For instance, there are customers in advanced markets, such as the US, who prefer paying in cash, and customers in Mexico and Brazil who opt for credit. “India then becomes a base market for the emerging shopper worldwide. The priority is to solve for India and eventually look for similar scenarios elsewhere,” Thota says.

essay about the competition

KISHORE BIYANI Founder & Group CEO Future Group

From order to delivery

Amazon’s ‘fulfilment’ centres are the engines of its success. Taking us on a walk through BLR8, one such fulfilment centre, Abhinav Singh, VP (Operations), says that a product shows up on the website the moment it is stocked. Just BLR8 sprawls across 400,000 sq. ft and 2.3 million cubic ft. Why 400,000 sq. ft? “We hit upon this as the ideal number. Larger buildings could reduce supply chain costs, but you will also have a higher degree of automation,” he says. “The priority is to get it right on pricing, selection and convenience.”

Plus, there is a new way Indians are shopping: live commerce. India is witnessing more live commerce on video, where customers can come into contact with an influencer or use AI tools. A buyer can virtually place a television using augmented reality or AR to see what it might look like in a living room. Costs are saved here since a shopper typically orders three curtains, for instance, and then buys one after trying them out. “We are a native technology company, and the question we always ask ourselves relates to how we can automate something,” says Thota.

essay about the competition

The Indian market means unpredictability and disruption. JioMart, with its deep pockets, can never be underestimated, and many other B2C businesses make for formidable competition.

Then, there is the not-so-small-matter of the ONDC, billed as the world’s first inclusive large-scale e-commerce system. Tiwary thinks it is still in the early days. “It is largely a hyperlocal model of grocery and food delivery. We are also working closely with them on transport and some technology.”

Shah believes that UPI will eventually have to embrace and integrate ONDC, driving the democratisation of e-commerce for vendors and consumers.

Going forward

While the marketplace is the biggest revenue generator ( see graphic ), an area like advertising can’t be ignored. Tiwary recalls how, a decade ago, launching a national brand was a very expensive affair. “Today, advertising on Amazon has become a very effective medium that helps our sellers establish their brands,” he says. The likes of Bathla Ladders started on Amazon, as did many start-ups. In 2017, he had a couple walking in to say they had an idea and needed help to push it. “That was Mamaearth,” Tiwary says. He cited boAt, which became the fastest-growing wearable electronics brand on the back of e-commerce.

essay about the competition

ABHINAV SINGH VP (Operations) Amazon India

The seller base is varied and includes a 90-year-old lady in Chandigarh or just another aspiring unicorn taking its baby steps. “From where India’s per capita income is today placed ($2,400), it can take off [and] along with that, consumption as well. That is the magic about India,” Thota says.

Harish Iyer, EVP (Media & Investments) at Interactive Avenues, India’s largest digital agency, says that the trust that Amazon has built as a reliable e-commerce platform is a significant advantage for D2C brands. “Leveraging Amazon’s reputation plus its customer base and robust algorithms can catapult these brands to new heights of visibility and consumer trust. The ‘fulfilment’ backend helps simplify logistics for these brands, allowing them more time to enhance product quality and marketing strategies,” Iyer says.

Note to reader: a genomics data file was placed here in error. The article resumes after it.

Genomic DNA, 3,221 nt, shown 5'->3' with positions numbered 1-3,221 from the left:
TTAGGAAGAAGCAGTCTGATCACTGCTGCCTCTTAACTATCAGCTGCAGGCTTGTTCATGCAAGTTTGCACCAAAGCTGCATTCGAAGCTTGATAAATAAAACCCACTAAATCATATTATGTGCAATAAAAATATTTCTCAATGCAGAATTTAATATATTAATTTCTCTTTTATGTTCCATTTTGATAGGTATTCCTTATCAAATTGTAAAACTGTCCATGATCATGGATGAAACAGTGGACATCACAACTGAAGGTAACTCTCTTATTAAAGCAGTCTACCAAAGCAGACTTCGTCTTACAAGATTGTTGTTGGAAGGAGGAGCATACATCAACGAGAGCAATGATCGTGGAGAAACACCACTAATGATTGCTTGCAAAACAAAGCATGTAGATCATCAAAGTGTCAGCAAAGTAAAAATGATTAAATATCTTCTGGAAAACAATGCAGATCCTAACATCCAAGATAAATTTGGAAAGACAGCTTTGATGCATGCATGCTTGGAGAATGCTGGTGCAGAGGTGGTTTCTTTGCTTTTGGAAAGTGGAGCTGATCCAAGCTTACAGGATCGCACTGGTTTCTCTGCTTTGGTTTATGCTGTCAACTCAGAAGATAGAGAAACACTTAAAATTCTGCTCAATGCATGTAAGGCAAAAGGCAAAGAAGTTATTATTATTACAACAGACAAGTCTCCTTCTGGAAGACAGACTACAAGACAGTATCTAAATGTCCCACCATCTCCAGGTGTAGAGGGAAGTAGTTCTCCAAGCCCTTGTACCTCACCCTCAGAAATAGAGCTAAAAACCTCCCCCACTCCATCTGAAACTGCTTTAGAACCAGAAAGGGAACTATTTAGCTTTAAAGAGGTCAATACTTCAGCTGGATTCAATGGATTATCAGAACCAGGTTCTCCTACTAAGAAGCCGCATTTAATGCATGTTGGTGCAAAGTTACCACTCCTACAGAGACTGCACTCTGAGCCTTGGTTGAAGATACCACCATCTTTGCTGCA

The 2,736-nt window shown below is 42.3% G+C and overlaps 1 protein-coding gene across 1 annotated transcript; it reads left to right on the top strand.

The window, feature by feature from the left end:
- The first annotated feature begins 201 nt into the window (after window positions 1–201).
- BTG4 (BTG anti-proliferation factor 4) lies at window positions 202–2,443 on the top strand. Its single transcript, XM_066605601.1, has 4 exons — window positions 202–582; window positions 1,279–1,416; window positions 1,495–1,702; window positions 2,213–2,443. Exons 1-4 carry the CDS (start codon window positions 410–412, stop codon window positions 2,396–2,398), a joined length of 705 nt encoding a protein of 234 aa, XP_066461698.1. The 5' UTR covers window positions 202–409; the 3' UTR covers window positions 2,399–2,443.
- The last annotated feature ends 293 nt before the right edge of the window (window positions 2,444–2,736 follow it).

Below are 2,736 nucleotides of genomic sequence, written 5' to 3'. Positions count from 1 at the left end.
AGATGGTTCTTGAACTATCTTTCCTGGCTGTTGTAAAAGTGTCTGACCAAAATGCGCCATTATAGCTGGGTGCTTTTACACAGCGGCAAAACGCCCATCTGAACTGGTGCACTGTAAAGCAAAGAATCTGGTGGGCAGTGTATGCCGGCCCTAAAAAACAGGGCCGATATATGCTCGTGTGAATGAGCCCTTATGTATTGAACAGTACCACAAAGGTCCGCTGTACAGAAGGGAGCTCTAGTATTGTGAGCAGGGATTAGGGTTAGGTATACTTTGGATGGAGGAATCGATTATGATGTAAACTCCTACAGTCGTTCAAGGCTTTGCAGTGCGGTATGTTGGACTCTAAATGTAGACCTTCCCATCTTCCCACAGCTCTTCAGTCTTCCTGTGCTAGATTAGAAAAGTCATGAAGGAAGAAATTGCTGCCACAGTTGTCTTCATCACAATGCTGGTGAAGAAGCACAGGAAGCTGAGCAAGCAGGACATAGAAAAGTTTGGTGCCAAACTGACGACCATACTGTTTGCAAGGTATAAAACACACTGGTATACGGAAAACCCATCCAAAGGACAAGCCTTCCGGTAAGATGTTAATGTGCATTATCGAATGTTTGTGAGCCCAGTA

essay about the competition

MAHENDRA NERURKAR VP (India & Emerging Markets Payments) Amazon Pay

A key feature of Amazon’s strategy is its wide range: customers should be able to shop, make payments, buy flight tickets and gold—get pretty much everything.Then there is Amazon Pay, which Amazon India launched in February 2019 to capitalise on the market opportunity offered by UPI. Amazon Pay users do not have to enter their bank or debit card details. 

Mahendra Nerurkar, Vice President for India & Emerging Markets Payments at Amazon Pay, explains why being open to newer payment processing methods in a market like India is important. “Limited credit card penetration showed how large cash was, and with UPI, there is more engagement on Amazon today. It is a universal phenomenon in Singapore, Australia and Mexico and has greatly simplified user experience.”

essay about the competition

KISHORE THOTA Director (Shopping Experience) India & Emerging Markets Amazon

A big hitch in credit cards was the redemption of points. Amazon’s co-branded card with ICICI Bank addresses that and makes it easy for the customer.

A pertinent question is when will Amazon start to become profitable. Tiwary speaks of a clear road map. “We are a large company, and this is a commercial enterprise. We are very happy with the progress and the trajectory, with the primary objective continuing to be customer experience,” he explains. 

essay about the competition

Amazon has been here for over a decade, and Indianisation is visible. With its tech expertise and scale, there is a good chance that growth will continue. But with Amazon losing the Future Retail piece, Tiwary will need all the other growth engines to fire. It helps that Amazon has a long-term approach and vision for India. That patience will make success possible in the vastly complicated Indian terrain. That is what Amazon is banking on.

UI Developer : Pankaj Negi Creative Producer : Raj Verma Videos : Mohsin Shaikh Photos : Selvaprakash Lakshmanan